Dielectrophoresis of colloids and polyelectrolytes

Bakewell, David John Guy (2002) Dielectrophoresis of colloids and polyelectrolytes. PhD thesis, University of Glasgow.

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Printed Thesis Information: https://eleanor.lib.gla.ac.uk/record=b2107394

Abstract

This PhD dissertation describes experimental and theoretical investigations on the dielectrophoretic movement of colloidal particles and polyelectrolytes suspended in aqueous solution. Dielectrophoresis (DEP) is the movement of polarisable particles in non-uniform electric fields according to their induced, or effective, polarisability. The colloidal particles used in experiments were fluorescently labelled 216 nm diameter carboxyl-modified polystyrene micro-spheres (beads) and the polyelectrolyte particles were fluorescently labelled 12 kilobase pair DNA plasmids with approximately 1 gm planar diameter. The dielectrophoretic force was generated by applying electrical alternating current (AC) potentials of varying frequency to micro-fabricated electrodes covered with low conductivity aqueous suspending media. The electrodes used for quantitative particle measurements were interdigitated Ti/Pd/Au electrode arrays (10 μm width and 10 μm gap) microfabricated on glass microscope slides using standard photolithography techniques.
The frequency dependent effective particle polarisability, ap, is a key parameter in governing the dielectrophoretic force. Time domain dielectric spectroscopic measurements of solutions of DNA gave values of ap at 2 to 80x 10"31 (F m2), in the frequency range 12 MHz - 140 kHz. For latex micro-spheres, the DEP cross-over technique was used to predict ap. Since the diameters of micro-spheres and plasmid DNA were up to a micron in size, their movement in an aqueous medium at room temperature was influenced by random, thermal Brownian motion. One and two-dimensional Fokker-Planck equation (FPE) models were constructed to predict DEP-driven collection of particles onto electrodes. The model comprised DEP-induced particle flux and thermally driven diffusion flux. The FPE computer model also predicted the diffusion of particles away from the electrode surfaces after the DEP force was switched off, called particle relaxation. Using the values of ap, the FPE model was used to simulate particle collections and relaxations under the action of DEP onto a planar interdigitated electrode surface for a range of applied frequencies and voltages.
The collection of particles (beads and plasmid DNA) onto interdigitated electrodes was observed using epi-fluorescence microscopy together with video-recording of images. The images were processed using software written in MATLAB 5.0. The processed images yielded timedependent particle collection profiles representing particle accumulation on the electrodes, and particle relaxation profiles after the DEP potential was switched off. Theoretical predictions were used to compare DEP collection experiments of 216 nm diameter beads and DNA plasmids. Collection and relaxation profiles were measured for AC frequencies from 100 kHz to 20 MHz and applied voltages from 1 to 4.5 V (peak). The data was in broad agreement with theoretical predictions, but there were significant quantitative differences. There are a number of reasons for these discrepancies between theory and experiment. These include electrohydrodynamically induced fluid motion that can disturb particle movement, and distortion of the electric field generated by the interdigitated electrodes due to the presence of charges associated with colloidal particles and DNA. As a first approximation, these factors were not included in the FPE model.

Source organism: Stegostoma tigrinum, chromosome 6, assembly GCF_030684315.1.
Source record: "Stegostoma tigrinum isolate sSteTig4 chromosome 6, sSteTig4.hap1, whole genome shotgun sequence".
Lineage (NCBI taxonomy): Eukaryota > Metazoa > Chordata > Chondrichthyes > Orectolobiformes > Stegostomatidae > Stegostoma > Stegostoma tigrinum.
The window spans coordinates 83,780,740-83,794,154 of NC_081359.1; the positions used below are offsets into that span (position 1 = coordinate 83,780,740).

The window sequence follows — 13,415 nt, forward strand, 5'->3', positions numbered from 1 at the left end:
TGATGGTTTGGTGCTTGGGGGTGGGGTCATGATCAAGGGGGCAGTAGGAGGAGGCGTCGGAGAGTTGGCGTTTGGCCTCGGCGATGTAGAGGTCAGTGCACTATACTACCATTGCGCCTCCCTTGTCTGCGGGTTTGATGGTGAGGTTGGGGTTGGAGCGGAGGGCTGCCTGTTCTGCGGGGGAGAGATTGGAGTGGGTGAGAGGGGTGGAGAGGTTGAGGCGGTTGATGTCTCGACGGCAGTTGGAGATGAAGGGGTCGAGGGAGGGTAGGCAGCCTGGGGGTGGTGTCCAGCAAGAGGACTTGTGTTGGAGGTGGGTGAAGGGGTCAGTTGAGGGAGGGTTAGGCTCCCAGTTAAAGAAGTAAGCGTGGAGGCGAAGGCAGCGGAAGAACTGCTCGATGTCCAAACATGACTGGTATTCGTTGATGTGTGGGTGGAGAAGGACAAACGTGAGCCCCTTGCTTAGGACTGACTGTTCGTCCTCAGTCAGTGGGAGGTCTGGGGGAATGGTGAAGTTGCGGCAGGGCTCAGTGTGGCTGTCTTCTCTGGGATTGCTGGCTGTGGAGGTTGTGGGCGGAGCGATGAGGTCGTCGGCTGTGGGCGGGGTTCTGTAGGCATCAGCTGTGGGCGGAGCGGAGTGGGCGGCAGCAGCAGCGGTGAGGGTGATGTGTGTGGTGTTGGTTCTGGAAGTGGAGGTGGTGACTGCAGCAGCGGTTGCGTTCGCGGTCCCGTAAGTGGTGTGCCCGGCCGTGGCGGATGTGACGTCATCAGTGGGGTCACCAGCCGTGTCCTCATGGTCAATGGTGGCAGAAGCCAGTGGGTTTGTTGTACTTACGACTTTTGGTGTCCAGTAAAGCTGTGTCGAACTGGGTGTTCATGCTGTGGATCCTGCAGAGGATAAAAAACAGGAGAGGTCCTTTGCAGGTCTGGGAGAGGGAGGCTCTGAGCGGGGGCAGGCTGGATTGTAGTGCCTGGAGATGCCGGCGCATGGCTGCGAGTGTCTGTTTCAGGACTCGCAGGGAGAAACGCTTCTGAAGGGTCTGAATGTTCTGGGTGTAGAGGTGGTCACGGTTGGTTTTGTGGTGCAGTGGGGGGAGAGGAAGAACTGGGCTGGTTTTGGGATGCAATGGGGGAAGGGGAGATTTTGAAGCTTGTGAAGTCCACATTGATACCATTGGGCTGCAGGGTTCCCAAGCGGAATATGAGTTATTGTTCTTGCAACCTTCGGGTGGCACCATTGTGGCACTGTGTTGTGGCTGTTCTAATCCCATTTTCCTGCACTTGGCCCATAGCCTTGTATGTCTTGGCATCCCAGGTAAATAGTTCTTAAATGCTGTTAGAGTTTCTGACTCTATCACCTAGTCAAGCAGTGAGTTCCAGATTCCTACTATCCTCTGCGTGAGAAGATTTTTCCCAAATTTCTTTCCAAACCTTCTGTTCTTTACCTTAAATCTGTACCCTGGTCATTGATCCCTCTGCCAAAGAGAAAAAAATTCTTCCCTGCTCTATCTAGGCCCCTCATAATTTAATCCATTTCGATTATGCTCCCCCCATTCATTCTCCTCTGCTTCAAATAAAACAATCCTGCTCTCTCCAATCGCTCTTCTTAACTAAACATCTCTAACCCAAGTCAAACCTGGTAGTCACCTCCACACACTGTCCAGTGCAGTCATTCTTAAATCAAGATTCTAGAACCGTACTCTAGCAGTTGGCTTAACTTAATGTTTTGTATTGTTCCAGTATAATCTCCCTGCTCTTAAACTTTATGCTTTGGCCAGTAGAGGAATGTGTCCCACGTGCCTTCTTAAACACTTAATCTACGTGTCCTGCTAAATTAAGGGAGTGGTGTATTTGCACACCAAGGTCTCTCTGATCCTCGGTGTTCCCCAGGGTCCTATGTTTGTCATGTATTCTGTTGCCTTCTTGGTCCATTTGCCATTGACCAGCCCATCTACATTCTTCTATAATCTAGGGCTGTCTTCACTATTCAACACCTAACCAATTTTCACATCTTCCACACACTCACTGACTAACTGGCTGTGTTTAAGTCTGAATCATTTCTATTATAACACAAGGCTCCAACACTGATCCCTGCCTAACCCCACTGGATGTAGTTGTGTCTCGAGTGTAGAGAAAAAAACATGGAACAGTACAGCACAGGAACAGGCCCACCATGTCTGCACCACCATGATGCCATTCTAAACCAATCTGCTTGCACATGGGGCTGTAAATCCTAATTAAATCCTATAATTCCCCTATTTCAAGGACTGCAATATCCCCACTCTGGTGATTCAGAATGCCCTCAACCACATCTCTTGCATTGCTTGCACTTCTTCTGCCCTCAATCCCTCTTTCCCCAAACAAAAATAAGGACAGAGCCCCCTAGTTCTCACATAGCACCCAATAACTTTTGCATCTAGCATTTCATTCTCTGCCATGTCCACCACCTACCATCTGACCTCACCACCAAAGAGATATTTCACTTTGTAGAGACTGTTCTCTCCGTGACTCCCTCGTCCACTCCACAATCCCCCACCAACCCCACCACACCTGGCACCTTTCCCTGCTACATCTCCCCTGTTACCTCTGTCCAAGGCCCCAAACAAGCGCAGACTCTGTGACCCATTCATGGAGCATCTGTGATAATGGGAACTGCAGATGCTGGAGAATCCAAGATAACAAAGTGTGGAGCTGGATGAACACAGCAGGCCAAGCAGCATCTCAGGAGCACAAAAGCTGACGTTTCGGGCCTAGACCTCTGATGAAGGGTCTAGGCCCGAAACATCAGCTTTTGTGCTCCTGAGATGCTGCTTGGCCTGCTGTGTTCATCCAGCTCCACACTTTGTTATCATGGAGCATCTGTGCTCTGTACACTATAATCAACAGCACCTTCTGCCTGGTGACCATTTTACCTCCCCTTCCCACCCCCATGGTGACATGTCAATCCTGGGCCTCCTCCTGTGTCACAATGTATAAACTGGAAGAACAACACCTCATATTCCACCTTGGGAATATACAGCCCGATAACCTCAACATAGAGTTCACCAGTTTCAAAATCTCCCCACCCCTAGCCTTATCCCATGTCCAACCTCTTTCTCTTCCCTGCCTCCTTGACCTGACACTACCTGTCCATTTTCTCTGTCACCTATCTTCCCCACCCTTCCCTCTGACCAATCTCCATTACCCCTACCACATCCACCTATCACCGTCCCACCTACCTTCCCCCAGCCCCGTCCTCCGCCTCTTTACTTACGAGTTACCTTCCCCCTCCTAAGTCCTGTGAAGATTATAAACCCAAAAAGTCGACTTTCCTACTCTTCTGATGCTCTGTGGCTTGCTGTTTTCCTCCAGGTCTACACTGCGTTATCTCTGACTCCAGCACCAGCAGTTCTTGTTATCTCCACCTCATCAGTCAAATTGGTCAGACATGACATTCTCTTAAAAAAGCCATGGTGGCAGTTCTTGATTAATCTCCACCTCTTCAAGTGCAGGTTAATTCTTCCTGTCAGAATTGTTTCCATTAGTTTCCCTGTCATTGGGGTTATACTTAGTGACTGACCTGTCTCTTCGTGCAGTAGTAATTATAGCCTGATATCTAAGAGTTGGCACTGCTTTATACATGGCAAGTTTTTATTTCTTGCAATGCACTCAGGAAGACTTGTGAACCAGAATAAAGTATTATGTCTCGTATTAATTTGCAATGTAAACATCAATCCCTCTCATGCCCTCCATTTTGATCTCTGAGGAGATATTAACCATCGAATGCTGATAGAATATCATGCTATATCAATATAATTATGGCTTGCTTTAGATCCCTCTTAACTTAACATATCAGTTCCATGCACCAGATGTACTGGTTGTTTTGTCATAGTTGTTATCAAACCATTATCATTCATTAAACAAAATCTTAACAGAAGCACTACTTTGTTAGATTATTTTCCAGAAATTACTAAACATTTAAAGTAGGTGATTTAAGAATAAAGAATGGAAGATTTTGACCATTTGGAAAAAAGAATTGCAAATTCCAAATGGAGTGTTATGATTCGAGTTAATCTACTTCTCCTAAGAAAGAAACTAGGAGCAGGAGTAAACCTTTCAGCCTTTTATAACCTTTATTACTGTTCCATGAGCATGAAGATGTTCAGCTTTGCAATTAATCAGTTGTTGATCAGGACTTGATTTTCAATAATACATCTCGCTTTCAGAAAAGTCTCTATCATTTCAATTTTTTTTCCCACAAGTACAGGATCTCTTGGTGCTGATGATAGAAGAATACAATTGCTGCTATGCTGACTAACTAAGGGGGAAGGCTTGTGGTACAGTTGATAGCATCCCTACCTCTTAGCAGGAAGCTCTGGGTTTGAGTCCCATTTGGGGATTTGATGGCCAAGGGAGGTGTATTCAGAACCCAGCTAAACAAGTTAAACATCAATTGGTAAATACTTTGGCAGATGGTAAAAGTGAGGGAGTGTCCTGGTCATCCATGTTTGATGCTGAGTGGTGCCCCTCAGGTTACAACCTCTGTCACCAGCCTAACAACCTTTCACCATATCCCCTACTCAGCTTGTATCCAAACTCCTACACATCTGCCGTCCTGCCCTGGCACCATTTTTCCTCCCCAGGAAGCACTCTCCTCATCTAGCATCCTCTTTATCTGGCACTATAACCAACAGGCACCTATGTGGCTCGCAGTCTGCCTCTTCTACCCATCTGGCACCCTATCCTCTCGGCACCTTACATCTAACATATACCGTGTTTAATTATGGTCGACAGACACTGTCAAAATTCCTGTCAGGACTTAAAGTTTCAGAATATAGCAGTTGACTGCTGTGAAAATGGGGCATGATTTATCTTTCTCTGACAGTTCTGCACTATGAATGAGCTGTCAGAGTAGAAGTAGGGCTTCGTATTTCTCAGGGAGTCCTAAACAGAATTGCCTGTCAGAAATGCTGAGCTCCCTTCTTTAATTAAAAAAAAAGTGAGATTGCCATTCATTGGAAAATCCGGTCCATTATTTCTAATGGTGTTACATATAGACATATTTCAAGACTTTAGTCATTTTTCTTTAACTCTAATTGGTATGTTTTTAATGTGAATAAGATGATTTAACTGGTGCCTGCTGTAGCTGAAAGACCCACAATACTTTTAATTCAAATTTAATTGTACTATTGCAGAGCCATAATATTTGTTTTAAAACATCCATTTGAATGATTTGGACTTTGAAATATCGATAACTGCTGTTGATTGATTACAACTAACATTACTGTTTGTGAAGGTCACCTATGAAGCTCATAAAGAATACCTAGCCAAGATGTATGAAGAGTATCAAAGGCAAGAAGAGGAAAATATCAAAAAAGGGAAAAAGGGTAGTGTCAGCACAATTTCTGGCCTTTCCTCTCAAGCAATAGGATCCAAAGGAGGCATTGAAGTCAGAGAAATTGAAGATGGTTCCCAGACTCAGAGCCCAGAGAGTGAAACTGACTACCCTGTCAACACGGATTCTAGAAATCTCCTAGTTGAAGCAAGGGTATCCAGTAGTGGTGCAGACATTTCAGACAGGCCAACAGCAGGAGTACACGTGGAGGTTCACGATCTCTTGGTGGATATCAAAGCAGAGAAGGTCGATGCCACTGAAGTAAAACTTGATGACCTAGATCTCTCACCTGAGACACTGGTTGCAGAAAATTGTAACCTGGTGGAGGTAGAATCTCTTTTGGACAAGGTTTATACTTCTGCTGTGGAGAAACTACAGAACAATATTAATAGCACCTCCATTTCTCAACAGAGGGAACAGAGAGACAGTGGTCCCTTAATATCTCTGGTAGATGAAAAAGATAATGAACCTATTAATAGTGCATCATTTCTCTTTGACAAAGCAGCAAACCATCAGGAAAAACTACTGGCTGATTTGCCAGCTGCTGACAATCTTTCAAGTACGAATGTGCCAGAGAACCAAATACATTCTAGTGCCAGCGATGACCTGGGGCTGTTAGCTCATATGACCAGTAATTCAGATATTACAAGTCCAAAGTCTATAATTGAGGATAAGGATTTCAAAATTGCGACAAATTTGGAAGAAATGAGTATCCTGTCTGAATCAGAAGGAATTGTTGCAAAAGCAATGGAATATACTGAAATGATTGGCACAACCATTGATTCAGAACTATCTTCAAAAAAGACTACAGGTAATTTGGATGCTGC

Item Type: Thesis (PhD)
Qualification Level: Doctoral
Subjects: T Technology > TK Electrical engineering. Electronics Nuclear engineering
Colleges/Schools: College of Science and Engineering > School of Engineering > Electronics and Nanoscale Engineering
Supervisor's Name: Morgan, Professor Hywel
Date of Award: 2002
Depositing User: Adam Swann
Unique ID: glathesis:2002-79006
Copyright: Copyright of this thesis is held by the author.
Date Deposited: 06 Feb 2020 12:38
Last Modified: 06 Feb 2020 12:42
URI: http://theses.gla.ac.uk/id/eprint/79006

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